You’d think that since sanctions are theoretically supposed to teach people the discipline of the workplace that they’d apply the same standards as a workplace. Instead they apply the standards of the workhouse. No one in normal employment would be expected to be at work when their child was being born. No one in normal employment would lose 3 months wages because their bus was late one morning and they arrived five minutes late for work. But grossly disproportionate punishments are the norm in the benefits system, and no account is taken of the personal needs of circumstances of the claimant. The Job Centre staff wield absolute power.
Mhairi Black’s bill aimed to address this. It was an attempt to introduce a small amount of humanity into an inhumane system. It was of course opposed by the Conservatives. As Mhairi explained how many claimants were fearful and afraid when they attended interviews at the Job Centre, one arsewipe Tory MP called out that the only thing the unemployed fear is getting a job. Middle class wankers who think not having enough money means not having enough for their daughter’s pony and a skiing holiday have no compassion for those who when they say they have no money mean they have two copper coins in ther pocket. And that’s the most disgusting thing about Britain today. We’re governed by people for whom compassion, empathy, and understanding are a sign of weakness and not a sign of humanity.
We expect that from Tories, because if you look up the word Conservative in a political dictionary it’s defined as “selfish bastard”, but Labour didn’t even bother to turn up for the debate. That’s Labour, defending the interests of the poor and the weak by not being arsed enough to care. It’s fine to be apathetic about religion or football. It’s not at all fine to be apathetic about poverty and deprivation. But Labour won’t support any motion proposed by the SNP, even if it’s a good and worthwhile motion that will help the constituents of Labour MPs. Because it’s far more important to the Labour party to play pathetic party political games. But it’s not a game when you’re playing with a person’s chances of putting food in their stomach. It’s not a game when you’re playing with the life of a child who returns from school to a cold dark house with no heat or light and bare kitchen cupboards.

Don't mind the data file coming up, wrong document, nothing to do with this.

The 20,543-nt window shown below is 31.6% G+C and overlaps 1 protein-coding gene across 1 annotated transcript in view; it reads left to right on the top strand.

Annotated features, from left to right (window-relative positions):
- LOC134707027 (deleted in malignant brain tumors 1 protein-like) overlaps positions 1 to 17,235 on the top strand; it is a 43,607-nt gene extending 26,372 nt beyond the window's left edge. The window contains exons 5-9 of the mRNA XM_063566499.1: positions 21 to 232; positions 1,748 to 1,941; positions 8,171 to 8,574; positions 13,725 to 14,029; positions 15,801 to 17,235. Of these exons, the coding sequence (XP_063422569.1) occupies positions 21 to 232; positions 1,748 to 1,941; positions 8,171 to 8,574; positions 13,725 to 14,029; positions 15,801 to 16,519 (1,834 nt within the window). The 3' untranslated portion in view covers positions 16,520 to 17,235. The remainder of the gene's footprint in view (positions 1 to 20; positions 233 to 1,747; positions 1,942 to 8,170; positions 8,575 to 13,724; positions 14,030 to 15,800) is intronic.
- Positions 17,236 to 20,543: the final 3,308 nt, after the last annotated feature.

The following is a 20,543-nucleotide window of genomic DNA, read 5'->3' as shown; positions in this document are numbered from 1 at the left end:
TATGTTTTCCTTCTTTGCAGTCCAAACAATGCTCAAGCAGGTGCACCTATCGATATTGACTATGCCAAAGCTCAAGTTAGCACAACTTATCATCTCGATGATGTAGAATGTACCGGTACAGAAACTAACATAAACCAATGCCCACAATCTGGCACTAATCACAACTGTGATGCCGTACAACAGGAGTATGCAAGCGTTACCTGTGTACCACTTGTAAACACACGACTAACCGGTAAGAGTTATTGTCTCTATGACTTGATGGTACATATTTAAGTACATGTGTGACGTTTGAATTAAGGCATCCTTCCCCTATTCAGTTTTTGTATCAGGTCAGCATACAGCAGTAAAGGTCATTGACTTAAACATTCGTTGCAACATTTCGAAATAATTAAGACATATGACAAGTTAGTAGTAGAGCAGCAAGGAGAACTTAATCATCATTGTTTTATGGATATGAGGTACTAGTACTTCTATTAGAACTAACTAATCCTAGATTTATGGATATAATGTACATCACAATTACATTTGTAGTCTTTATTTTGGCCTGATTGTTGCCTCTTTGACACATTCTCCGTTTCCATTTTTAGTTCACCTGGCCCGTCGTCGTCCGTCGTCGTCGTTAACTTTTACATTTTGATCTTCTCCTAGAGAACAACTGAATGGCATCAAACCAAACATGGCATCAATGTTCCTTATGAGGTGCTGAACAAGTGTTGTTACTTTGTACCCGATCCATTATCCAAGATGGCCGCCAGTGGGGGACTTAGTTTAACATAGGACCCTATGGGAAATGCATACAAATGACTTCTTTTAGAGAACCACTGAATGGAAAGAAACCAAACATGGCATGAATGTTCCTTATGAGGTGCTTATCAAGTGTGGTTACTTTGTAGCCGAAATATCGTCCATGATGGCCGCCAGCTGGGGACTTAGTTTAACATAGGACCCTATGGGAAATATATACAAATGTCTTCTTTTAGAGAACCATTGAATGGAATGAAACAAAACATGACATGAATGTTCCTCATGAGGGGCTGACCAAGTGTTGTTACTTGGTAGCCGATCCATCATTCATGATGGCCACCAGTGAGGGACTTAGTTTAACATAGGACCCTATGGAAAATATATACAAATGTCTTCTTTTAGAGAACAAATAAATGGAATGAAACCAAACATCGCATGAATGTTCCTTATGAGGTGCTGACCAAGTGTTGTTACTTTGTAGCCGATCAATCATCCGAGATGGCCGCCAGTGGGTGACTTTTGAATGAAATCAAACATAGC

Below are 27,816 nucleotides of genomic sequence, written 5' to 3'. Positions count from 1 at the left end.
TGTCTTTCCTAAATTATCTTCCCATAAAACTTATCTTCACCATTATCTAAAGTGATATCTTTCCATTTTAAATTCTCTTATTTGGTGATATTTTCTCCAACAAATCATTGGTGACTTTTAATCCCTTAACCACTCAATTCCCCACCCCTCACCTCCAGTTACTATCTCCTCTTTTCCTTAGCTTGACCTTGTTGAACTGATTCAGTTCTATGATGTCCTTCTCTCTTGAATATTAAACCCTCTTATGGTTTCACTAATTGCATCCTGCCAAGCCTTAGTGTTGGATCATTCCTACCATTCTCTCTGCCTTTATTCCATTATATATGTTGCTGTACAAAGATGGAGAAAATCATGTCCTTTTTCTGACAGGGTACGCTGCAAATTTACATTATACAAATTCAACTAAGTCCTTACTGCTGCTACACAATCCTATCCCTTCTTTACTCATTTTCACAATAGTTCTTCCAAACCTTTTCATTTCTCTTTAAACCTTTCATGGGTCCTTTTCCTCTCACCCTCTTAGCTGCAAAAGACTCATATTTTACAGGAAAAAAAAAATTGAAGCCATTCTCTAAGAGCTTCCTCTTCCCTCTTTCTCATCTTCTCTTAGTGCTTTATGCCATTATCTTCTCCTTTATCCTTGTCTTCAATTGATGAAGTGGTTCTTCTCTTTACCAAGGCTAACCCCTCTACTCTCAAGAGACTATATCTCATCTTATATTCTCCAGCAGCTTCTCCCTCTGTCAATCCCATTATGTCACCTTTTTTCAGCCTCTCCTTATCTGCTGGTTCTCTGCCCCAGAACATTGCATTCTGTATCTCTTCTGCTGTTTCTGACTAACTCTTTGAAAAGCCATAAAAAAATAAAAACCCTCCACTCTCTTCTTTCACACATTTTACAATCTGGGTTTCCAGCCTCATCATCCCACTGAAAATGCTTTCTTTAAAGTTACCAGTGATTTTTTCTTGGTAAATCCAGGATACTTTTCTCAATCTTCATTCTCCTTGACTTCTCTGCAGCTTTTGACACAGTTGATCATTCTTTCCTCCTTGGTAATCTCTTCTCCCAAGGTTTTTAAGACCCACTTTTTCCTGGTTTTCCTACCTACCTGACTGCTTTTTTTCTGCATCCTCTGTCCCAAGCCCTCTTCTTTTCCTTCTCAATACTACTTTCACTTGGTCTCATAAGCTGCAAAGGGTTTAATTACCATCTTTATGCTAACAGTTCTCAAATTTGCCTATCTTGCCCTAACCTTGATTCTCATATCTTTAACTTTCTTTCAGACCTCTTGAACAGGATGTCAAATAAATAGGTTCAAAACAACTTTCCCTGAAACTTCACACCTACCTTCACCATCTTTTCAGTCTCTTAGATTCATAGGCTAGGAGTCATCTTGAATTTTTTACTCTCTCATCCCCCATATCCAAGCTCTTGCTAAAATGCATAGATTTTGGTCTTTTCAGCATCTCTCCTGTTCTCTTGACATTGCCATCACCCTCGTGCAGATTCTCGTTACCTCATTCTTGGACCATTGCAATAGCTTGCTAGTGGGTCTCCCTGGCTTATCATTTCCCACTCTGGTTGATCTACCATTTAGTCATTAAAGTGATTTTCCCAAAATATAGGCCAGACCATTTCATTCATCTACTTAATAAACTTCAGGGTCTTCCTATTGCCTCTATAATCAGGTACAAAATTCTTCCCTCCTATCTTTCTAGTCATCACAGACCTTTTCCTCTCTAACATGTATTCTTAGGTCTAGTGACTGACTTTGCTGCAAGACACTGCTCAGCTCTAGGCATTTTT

Scottish anti-poverty campaigner Mark Frankland has started a fundraiser for clients of the foodbank he runs in Dumfries. Mark recently had a client who has been sanctioned for three months, despite the fact he has learning difficulties. For the next three months this man faces being in a cold dark house, reliant on cold food from the foodbank. Mark has started a fundraiser to raise money to help pay for a bit of warmth and light and Christmas cheer for clients like ‘Donald’ (not his real name). It’s worth contributing. Some things we should never be apathetic about.
Link to fundraising campaign https://www.justgiving.com/fundraising/Mark-Frankland1